LLF 2013

LLF 2013


The debut Lahore Literary Festival took place Feb. 23 and 24, 2013, at the Alhamra Arts Center.

Some 30,000 people attended the free, two-day public event to engage with and hear over 60 local and foreign panelists discuss books, film, art, architecture and urban planning, poetry, education, and music. With its strong debut, LLF has established itself as the premier cultural event in a city widely considered the cultural capital of Pakistan.

Lahore’s “first-ever literary festival … [attracted] huge crowds to hear some of Pakistan’s literary giants discuss their work, their country and what it means to laugh,” said The Wall Street Journal. “It was the other side of the city that was on display: the Lahore of rich history, culture and debate that has been gradually eroded by contemporary Pakistan’s challenges … The excitement was palpable.”

“Over two days, large crowds filled the halls of the Alhamra Art Center to listen to lilting recitals of Urdu and English language poetry, and to delight in classical dance and music,” said the BBC. “Initiatives like this festival are efforts to reclaim a different narrative, and future, for this country … there was a palpable feel-good factor around the literary festival.”

“Basant is dead and a resurrection seems unlikely. Until this year, [Lahore] had nothing to take its place,” said The Indian Express. “Thank heavens for the Lahore Literary Festival!” The publication described LLF as a “watershed moment” and its “resounding and undeniable success” as proof that Pakistan’s cultural space can be reclaimed. “Despite the rain last Friday, thousands of people made their way to the Alhamra Art Center in downtown Lahore … It was like the Lahori Oscars. I arrived at the festival drenched and cold at 11 a.m., and was immediately handed a large umbrella, a free coffee and a well-thought-out schedule. The energy the moment you entered was palpably and overwhelmingly positive—people were laughing, shouting, arguing, debating. That such a wonderful, intelligent, free public event went off without a hitch renewed a sense of vigor in Lahoris.”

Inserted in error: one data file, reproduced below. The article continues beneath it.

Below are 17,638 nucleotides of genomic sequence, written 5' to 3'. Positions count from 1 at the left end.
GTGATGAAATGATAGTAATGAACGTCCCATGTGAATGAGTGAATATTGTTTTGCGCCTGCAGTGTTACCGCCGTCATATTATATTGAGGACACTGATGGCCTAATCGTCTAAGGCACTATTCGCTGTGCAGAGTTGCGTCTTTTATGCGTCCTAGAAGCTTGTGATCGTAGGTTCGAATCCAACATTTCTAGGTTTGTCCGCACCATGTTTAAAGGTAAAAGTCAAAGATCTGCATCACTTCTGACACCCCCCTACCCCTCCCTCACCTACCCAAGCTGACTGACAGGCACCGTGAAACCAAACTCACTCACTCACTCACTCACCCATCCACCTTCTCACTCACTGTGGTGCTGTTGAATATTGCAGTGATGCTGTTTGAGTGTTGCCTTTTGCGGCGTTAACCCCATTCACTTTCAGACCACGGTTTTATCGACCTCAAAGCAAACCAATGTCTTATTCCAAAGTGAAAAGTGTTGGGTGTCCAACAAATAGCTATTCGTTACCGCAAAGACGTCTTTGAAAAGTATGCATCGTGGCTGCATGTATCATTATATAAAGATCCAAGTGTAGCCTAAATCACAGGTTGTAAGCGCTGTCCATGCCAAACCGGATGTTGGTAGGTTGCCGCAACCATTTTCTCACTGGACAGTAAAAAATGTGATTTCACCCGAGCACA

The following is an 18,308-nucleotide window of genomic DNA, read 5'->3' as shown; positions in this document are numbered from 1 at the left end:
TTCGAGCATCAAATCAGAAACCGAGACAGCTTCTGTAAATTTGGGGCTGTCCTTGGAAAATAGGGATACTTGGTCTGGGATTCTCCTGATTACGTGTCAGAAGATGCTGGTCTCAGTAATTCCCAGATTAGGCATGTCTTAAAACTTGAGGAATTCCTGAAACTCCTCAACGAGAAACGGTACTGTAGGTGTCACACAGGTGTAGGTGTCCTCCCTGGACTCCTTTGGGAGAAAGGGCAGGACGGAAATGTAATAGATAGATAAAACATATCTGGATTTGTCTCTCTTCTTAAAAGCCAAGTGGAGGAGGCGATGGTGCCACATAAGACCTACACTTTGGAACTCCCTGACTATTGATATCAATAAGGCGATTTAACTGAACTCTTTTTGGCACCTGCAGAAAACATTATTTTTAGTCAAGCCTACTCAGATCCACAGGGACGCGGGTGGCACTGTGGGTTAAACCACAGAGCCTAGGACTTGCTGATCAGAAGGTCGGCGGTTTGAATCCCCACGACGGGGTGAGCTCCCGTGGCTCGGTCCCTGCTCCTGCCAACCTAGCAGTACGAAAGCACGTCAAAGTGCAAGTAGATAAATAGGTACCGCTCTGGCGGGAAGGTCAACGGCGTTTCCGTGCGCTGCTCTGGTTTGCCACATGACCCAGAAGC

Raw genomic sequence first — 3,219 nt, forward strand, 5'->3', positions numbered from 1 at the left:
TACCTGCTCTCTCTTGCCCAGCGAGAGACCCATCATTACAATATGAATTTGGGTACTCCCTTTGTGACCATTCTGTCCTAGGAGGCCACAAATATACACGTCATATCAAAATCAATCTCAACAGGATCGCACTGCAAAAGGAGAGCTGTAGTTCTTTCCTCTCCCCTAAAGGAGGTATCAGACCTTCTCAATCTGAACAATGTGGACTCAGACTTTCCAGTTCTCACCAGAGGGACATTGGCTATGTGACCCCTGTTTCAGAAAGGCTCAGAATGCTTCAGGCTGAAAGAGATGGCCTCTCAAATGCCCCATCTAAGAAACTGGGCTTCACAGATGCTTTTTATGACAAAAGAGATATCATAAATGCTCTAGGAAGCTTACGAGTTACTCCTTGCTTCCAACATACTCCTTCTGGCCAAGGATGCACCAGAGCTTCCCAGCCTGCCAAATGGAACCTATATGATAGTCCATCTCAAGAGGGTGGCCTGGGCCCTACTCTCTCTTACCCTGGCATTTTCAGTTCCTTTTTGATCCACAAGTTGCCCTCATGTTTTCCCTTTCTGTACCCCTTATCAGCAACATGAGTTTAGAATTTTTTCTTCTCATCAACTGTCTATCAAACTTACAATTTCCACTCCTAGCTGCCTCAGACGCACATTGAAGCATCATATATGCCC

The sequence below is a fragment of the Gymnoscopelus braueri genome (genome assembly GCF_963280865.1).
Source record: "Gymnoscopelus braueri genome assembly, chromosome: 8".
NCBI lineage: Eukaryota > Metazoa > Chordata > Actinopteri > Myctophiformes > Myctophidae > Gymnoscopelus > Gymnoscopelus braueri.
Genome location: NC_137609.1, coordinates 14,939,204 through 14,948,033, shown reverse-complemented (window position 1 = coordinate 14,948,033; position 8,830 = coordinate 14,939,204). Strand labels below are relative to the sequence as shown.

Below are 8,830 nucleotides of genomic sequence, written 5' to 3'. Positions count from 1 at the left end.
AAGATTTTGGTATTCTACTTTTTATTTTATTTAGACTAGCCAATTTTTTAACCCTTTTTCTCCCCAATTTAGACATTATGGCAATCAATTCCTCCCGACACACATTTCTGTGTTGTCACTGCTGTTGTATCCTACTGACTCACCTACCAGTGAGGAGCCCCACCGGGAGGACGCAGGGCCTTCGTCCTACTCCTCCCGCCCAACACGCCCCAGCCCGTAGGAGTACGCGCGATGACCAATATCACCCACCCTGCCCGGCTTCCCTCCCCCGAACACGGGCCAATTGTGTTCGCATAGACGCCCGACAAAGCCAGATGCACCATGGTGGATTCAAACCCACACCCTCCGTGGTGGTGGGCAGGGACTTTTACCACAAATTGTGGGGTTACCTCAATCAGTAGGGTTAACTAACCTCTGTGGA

“Last month, the city welcomed spring with a raucous new party—a celebration of books,” said The New York Times. “Thousands of people crammed into a towering red brick building for the inaugural Lahore Literary Festival, flitting between sessions to hear, and meet, their heroes from Pakistan’s swelling firmament of novelists. It seemed as much a rock concert as a scholarly venue, and scuffles erupted as people pushed to gain entry … ‘It was very exciting—the first time I’ve seen Beatlemania among literary groupies,’ said William Dalrymple, a British historian who participated in several sessions. ‘Nobody was throwing knickers, but it was a higher degree of hysteria than I’ve ever seen. I felt we were being treated as rock stars.’”

Describing the “most interesting literary development” of 2013, author Mohsin Hamid told The New York Times: “The first ever Lahore Literary Festival … because, at the sight of its 800-seat main auditorium filled repeatedly beyond capacity, every stair and aisle occupied in the giddiest breach of fire safety, and with so many hundreds more keen but unable to squeeze into this or that talk, most of them half my age or younger, I began to think that, laments to the contrary notwithstanding, the ranks of readers are in fact growing, in Pakistan and I suspect across Asia and Africa, and that this is a wonderful development, worth our taking a minute to cheer.”